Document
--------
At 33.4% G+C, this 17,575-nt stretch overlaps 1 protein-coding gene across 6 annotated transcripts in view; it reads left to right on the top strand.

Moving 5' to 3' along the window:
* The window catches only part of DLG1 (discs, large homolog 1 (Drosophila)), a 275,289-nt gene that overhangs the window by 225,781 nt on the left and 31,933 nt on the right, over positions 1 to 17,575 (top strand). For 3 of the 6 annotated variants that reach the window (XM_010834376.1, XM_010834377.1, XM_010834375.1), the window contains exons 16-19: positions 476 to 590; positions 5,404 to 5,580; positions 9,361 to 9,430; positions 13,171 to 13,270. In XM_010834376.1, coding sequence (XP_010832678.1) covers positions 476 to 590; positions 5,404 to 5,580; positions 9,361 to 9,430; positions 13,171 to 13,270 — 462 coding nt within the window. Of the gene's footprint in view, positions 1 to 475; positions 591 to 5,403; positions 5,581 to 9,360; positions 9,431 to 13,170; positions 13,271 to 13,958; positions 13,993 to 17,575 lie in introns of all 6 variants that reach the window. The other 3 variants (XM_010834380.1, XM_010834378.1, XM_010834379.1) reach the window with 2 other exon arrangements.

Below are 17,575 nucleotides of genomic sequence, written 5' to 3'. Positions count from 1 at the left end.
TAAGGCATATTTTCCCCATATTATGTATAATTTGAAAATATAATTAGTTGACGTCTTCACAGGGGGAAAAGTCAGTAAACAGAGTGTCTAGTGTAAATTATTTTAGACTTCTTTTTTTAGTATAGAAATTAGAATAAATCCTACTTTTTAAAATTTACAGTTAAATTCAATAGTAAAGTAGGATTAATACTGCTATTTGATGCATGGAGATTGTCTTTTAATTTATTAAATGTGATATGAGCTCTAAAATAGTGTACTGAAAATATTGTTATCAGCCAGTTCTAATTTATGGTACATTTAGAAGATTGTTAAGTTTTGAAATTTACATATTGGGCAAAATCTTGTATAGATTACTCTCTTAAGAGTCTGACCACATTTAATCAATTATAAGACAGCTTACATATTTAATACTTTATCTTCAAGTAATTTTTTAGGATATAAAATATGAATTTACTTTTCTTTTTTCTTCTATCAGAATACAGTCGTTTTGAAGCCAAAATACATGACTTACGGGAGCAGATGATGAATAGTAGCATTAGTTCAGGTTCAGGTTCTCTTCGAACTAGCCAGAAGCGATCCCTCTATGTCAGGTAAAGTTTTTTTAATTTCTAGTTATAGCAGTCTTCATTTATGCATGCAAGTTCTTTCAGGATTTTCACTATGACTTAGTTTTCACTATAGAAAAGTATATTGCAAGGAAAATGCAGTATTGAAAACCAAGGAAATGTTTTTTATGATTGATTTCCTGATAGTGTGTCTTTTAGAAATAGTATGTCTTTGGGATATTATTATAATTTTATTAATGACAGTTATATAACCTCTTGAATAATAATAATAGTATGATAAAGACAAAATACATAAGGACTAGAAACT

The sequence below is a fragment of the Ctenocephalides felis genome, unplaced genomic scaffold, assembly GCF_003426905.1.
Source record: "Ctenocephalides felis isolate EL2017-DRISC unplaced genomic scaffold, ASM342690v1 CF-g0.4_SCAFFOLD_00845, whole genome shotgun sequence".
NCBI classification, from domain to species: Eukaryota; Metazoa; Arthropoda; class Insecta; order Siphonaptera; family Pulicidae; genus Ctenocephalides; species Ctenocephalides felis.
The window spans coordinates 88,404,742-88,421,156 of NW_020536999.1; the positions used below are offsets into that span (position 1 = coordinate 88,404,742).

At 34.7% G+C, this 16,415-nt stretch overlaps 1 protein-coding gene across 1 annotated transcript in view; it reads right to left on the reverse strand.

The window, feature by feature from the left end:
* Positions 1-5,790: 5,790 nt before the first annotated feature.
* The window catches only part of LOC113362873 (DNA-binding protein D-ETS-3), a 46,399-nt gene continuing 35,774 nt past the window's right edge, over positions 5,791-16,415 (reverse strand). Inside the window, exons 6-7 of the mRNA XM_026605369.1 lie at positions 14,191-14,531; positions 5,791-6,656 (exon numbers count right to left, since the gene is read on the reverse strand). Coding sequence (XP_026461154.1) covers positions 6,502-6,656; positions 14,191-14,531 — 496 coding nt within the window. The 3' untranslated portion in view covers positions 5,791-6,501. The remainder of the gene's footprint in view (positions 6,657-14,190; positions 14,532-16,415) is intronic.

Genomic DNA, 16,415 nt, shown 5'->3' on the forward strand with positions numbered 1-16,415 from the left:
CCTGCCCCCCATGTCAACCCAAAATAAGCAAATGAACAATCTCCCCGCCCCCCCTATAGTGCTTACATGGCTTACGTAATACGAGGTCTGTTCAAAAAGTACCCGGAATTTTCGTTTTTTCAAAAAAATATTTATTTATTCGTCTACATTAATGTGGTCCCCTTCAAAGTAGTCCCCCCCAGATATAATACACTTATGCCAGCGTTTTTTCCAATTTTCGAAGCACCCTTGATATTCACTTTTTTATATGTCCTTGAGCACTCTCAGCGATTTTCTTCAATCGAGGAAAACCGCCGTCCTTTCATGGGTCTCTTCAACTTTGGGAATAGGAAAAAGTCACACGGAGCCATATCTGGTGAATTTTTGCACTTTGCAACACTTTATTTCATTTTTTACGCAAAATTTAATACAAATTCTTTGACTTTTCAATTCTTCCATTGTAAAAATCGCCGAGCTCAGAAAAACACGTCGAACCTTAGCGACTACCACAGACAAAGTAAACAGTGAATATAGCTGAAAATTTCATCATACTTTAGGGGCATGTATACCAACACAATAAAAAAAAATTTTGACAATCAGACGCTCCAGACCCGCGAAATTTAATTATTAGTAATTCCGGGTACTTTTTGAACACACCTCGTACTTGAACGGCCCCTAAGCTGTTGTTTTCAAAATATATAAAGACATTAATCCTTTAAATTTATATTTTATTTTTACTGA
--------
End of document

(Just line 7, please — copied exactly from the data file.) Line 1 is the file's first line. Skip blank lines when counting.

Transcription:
Source record: "Ctenocephalides felis isolate EL2017-DRISC unplaced genomic scaffold, ASM342690v1 CF-g0.4_SCAFFOLD_00845, whole genome shotgun sequence".